Torah: DEUTERONOMY 32:1–52
This week’s portion contains the SONG OF MOSES and bears unique witness to the history and destiny of Israel and the Nations. Accordingly, the daily rhythm of readings have been slightly adjusted.
These devotionals are designed to supplement, not replace, your Bible reading.
Moses’ Words of Life, Rebuke, and Hope
We are drawing near to the end of Moses’ life, and God delivers an all-encompassing prophetic message to the children of Israel (i.e. the Song of Moses; cf. Exodus 15:1 and Revelation 15:3).
All of creation has been summoned as witness (v. 1), and the heart of the “singer” has a depth of compassion that resonates with the heart of our Maker (v. 2). Take a moment right now and ask God to give you His heart for your circumstances today, so that just like Moses, your words, flowing from a heart of compassion, can speak truth in love to everyone He brings across your path today. Pray into that right now, for a moment, and listen for God’s “promptings.” Selah.
The essence of the message declares the Greatness of God (v. 3) and His righteousness (v. 4). This is the foundation for the goodness of all creation, and the foundation on which we can build all of our lives. Apart from this foundation, and in the wake of the Fall, our unrighteousness has seeped out, and will continue to do so (v. 5). The only remedy for the cancer of sin and the curse of the Fall is the righteousness of God.
Moses delivers a sharp rebuke, which has been passed down for 3,500 years, through which God continues to beckon to Himself the lost sheep of the House of Israel (i.e. the sons of Jacob) as well as the ones from the Nations He has called to Himself (i.e. the rest of the sons of Adam). The depth to which the sting of rebuke cuts will determine the depth to which God can pour His love into our hearts through faith in Yeshua! This song of Moses is a double-edged sword (cf. Hebrews 4:12) that should cut and bring the restoration of all things! Thus, we are to Ha’azinu! Give Ear!
Relational Purity (between God and Israel)
There is great wisdom in age. While our culture dishonors the elderly and idolizes youth, God has put treasure in generational reflections. To mine this treasure, we must seek it!
One of the most significant of these truths entails the actual creating of boundaries on the Earth for the sons of man to dwell. The next two verses are keys to foundational Biblical truth.
Man’s Portion includes physical space for us, both Jews (sons of Israel) and Gentiles (sons of Adam), to live.
God’s Portion involves relational space—His self-initiated and blood-bought intimacy—for Him to pour out love, upon both the physical sons of Jacob as well as those from the Nations who have Abrahamic faith (cf. Galatians 3:29).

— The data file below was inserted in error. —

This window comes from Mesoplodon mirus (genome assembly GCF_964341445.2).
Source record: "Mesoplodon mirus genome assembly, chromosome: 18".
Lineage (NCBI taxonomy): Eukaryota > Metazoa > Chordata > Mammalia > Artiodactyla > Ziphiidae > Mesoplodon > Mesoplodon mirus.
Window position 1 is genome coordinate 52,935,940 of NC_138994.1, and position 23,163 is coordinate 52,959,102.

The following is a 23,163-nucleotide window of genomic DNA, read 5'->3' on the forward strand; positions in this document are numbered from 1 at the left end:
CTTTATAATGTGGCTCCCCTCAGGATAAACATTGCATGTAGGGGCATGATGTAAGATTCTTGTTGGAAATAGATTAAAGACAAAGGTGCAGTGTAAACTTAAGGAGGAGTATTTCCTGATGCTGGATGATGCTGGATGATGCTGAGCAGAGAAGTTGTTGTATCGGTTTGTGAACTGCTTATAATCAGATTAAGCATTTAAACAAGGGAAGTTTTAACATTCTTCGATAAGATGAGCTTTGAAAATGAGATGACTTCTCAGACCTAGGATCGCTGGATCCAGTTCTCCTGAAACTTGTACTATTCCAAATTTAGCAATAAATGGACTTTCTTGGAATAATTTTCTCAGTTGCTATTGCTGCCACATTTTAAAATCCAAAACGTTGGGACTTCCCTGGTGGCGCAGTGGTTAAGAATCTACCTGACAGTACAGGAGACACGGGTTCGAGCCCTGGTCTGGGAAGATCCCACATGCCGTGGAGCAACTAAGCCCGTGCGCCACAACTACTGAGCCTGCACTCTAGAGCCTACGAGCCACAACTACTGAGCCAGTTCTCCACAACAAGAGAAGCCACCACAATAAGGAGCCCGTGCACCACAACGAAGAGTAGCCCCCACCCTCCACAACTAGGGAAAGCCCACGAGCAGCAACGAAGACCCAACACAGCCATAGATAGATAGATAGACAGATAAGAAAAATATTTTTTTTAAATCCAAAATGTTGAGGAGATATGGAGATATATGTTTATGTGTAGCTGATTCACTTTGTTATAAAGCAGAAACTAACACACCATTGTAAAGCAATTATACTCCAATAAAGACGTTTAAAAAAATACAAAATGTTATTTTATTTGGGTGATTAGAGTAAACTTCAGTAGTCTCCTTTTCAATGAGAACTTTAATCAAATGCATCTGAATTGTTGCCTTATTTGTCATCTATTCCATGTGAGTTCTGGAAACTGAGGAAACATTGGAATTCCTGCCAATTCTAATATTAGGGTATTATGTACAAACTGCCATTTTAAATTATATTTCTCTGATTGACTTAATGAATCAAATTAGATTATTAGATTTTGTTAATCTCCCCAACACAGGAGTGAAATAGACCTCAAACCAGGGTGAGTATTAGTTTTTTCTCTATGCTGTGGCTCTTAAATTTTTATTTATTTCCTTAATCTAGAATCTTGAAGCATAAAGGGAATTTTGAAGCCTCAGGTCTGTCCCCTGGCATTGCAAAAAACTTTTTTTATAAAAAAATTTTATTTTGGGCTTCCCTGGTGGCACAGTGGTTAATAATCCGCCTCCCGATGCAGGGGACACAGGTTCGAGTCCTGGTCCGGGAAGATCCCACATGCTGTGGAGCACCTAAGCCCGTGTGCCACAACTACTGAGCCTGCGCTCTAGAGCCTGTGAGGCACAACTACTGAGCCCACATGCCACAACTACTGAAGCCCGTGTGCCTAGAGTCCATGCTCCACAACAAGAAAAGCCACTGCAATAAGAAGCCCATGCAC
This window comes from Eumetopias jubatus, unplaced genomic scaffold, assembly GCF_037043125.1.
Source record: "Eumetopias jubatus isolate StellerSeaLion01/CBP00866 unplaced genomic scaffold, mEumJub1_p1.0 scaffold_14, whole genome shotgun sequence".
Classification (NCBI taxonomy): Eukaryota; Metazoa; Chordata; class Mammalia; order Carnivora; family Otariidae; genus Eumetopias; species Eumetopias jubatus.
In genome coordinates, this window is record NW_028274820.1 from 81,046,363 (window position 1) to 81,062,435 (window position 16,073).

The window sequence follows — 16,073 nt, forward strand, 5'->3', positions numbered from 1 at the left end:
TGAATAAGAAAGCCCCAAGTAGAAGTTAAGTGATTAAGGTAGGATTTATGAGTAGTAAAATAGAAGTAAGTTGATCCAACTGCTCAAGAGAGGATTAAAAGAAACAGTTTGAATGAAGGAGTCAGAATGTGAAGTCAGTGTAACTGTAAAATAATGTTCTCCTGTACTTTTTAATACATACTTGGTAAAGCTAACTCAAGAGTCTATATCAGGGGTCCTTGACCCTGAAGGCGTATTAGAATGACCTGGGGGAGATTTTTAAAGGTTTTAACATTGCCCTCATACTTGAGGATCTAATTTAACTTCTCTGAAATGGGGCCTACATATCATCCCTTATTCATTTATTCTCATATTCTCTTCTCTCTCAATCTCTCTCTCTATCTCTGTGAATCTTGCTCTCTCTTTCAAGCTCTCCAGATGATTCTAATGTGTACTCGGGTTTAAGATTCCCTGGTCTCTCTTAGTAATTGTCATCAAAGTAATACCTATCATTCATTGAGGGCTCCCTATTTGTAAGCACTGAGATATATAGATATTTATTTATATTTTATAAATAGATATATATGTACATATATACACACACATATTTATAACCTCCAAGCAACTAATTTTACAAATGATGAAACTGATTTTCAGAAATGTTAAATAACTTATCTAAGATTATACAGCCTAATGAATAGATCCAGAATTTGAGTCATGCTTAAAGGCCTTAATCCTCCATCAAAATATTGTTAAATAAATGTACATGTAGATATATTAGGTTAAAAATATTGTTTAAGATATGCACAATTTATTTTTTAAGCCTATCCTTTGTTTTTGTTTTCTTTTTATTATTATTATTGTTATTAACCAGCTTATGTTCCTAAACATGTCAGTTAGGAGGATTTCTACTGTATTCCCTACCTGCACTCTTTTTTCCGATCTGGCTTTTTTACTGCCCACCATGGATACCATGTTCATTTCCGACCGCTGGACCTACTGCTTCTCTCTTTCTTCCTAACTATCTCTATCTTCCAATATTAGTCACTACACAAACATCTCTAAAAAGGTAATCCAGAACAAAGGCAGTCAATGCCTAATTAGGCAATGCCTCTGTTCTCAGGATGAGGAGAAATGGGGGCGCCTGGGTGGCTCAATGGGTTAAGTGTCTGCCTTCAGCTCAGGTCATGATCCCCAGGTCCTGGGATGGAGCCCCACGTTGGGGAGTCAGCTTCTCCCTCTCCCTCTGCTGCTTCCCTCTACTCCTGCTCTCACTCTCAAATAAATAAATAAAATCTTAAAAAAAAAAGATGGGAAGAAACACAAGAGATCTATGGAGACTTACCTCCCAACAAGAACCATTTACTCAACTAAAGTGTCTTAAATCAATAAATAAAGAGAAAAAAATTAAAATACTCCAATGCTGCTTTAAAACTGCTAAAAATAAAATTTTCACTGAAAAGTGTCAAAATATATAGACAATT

You are His beloved, and He wants you to walk in relational purity with Him and others, just He has modeled for us in His walk with His people Israel.
Reflect on God’s handiwork through the ages of time, and the stages of your life…the best is indeed yet to come! Thank Him for what He’s done in the past, and pray into what He’s doing now to build His Kingdom in and through You!
torah 3 & 4
Blessing…and Its Underbelly!
My wife and I tell our young children that obedience brings blessings and disobedience brings consequences. We try to explain that when we give them instruction, correction, and even discipline, that what we are giving them is all intended for their good! They just need to receive it and follow our lead. It’s the same with God as our Heavenly Father and us as His children. Selah.
We also encourage our children to stay in what we like to call “the circle of blessing,” where it’s safe. The safest place to be is walking in relational purity, and this has always been the source of Israel of Israel’s blessings (vv. 13–14).
There is, however, an underbelly! Our flesh is the bad soil into which the seeds of God’s blessings can be deceptive and lead us astray (v. 15)! This is the turning point of the song, from a season of blessing into a season of purging and cleansing. Jeshurun, a poetic name for Israel, was led astray outside the “circle of blessing,” into relational impurity (vv. 16–18).
Ask the LORD to show you any places where you are walking in relational impurity with Him. What about others? How can you make it right? (cf. 1 John 1:9 and Matthew 5:23–24).
Regarding making bad choices that put us outside the “circle of blessing,” we also warn our children: “It’s dangerous out there!” While, ultimately, discipline has a purging and cleansing purpose (cf. Proverbs 3:11–12 and Hebrews 12:5–7), it can still be painful (vv. 19–25). Truly, the most painful discipline is the withdrawal of God’s intimate presence (v. 20a).